When Battlefield 4 went toe-to-toe with Call of Duty: Ghosts late last year, EA's offering was found somewhat wanting. While the game's multiplayer mode was a revelation — with "emergent" gameplay and rapidly changing arenas — the title was blighted by issues which prevented players from enjoying it as much as they could have done.
Speaking to Eurogamer, EA's Andrew Wilson has addressed the situation, stating that while EA and developer DICE both found it "unacceptable", neither would adopt the safe route to market — an apparent dig at rival Activision's 2014 Call of Duty offering, which arguably did little to push the series forward:
For me, the situation we had was unacceptable. For the team it was unacceptable. We have worked tirelessly since then to make sure the gameplay experience got to where it absolutely should have been at launch and we're focused on that and we continue to deliver value to that player base.
But when you do things like that you can never guarantee. It would be disingenuous for me to sit here and say, 'we will never have an issue again,' because that would mean we were never going to push the boundaries again. And I don't want to be that company. I want to be a company that pushes to lead and innovate and be creative. But you can start to do things that give you a better handle and a better view about what the potential challenges might be.
You could go down the really conservative path, which some people did in the industry, and your game didn't have any of those problems, but you also got the feedback of, it just feels the same as it used to. Or, you could push the boundaries and end up in the situation we ended up in. Neither is good. But I would like to be in the company pushing the boundaries.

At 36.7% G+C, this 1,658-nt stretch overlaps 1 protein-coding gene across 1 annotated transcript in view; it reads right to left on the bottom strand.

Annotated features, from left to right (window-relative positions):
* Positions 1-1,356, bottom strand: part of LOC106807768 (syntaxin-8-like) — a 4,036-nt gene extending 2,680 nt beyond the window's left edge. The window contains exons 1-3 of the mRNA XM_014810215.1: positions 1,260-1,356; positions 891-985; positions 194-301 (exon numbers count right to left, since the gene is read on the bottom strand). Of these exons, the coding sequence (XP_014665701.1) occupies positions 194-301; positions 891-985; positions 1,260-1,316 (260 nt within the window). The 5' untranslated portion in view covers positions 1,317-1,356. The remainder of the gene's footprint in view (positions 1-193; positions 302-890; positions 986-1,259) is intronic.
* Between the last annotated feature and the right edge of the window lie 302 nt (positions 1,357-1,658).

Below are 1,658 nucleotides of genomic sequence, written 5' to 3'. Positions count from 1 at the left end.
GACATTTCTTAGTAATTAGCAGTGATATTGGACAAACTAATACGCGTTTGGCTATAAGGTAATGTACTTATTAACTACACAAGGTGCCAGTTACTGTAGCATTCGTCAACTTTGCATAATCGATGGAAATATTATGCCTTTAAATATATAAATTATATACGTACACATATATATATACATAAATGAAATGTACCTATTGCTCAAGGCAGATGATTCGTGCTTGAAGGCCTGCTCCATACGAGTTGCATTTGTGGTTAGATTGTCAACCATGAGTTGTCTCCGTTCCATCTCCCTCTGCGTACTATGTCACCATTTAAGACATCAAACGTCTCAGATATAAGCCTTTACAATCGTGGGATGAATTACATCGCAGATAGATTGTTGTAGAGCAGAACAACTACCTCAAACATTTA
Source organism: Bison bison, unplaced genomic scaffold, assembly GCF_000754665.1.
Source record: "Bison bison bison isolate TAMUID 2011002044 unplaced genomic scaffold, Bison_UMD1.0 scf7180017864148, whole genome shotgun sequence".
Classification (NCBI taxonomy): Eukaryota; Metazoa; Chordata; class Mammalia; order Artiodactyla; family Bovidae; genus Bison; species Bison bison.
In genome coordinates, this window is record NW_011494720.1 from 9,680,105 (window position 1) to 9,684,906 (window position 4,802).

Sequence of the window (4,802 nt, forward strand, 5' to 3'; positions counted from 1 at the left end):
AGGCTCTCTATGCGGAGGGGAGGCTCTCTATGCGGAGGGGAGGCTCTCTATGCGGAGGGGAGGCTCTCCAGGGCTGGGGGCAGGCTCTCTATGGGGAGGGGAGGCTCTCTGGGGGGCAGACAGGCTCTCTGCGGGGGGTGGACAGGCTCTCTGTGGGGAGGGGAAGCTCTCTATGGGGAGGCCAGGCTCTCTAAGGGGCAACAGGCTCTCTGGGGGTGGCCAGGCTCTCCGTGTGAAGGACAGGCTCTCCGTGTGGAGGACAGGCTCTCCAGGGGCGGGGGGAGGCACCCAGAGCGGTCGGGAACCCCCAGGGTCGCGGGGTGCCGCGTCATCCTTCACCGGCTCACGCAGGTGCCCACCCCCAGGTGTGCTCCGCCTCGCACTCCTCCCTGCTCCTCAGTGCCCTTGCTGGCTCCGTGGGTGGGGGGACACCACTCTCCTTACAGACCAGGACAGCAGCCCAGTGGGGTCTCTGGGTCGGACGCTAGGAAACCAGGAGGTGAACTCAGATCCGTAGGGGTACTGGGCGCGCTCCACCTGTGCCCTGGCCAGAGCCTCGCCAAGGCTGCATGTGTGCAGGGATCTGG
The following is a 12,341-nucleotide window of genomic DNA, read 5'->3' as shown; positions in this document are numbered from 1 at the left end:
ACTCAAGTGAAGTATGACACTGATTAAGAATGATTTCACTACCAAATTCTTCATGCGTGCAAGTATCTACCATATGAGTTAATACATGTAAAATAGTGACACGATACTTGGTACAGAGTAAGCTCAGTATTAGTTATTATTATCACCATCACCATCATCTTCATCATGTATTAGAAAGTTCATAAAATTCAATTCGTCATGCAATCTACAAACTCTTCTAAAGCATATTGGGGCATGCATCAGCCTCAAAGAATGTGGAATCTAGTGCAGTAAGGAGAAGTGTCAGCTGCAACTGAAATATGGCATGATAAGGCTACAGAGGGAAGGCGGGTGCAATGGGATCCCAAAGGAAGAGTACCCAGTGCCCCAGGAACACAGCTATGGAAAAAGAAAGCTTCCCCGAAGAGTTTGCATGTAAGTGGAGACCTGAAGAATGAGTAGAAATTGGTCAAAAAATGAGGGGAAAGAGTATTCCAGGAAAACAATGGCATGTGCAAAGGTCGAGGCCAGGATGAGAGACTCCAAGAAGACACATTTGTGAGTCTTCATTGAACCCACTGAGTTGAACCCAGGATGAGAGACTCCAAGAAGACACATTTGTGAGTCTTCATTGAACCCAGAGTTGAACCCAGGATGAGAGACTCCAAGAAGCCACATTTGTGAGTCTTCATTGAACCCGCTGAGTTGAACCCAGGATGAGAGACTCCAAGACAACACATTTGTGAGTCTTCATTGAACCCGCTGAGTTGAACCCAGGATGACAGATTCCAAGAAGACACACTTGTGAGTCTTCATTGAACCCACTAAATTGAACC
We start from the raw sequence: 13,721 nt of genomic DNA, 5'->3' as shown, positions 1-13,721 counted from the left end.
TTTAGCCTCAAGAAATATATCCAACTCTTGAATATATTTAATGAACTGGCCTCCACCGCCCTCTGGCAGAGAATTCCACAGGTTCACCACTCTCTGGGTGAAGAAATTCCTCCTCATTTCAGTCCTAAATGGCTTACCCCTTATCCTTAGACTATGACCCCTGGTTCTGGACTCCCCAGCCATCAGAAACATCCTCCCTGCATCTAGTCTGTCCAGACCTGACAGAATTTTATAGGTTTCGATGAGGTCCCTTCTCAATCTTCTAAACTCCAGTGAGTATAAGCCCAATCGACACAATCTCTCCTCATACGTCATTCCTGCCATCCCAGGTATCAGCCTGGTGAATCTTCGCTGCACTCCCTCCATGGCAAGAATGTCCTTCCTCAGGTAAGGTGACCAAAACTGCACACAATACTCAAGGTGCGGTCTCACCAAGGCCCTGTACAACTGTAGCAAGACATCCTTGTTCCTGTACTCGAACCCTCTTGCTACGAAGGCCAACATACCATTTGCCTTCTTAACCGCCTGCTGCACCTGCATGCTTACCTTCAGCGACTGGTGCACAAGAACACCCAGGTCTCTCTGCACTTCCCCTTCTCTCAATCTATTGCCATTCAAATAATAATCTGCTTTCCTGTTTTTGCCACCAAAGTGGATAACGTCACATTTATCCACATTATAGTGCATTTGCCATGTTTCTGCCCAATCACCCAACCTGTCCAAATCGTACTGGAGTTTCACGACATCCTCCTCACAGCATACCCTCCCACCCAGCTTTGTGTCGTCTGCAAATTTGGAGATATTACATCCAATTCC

EA and DICE are no doubt trying to calm fears that Battlefield: Hardline — the next game in the franchise — won't suffer from the same problems that its forerunner did. Speaking in the same interview, DICE boss Karl-Magnus Troedsson was keen to stress that the company is in a much better position with Hardline, which is being developed alongside Dead Space studio Visceral:
...we are in such a good position right now. Battlefield 4 is stable. It's a good experience. All those fixes are going straight into Hardline. Most of them are already in there. We have a lot of people still working on BF4. Everything is going in the right direction here. But yes we absolutely have this as a focus for us. Launching this game needs to be different than BF4.
Were you one of the many people who felt burned by Battlefield 4's launch problems? Has your experience with the game influenced your purchasing decision on Battlefield: Hardline? Unload a full clip in the comments section to let us know.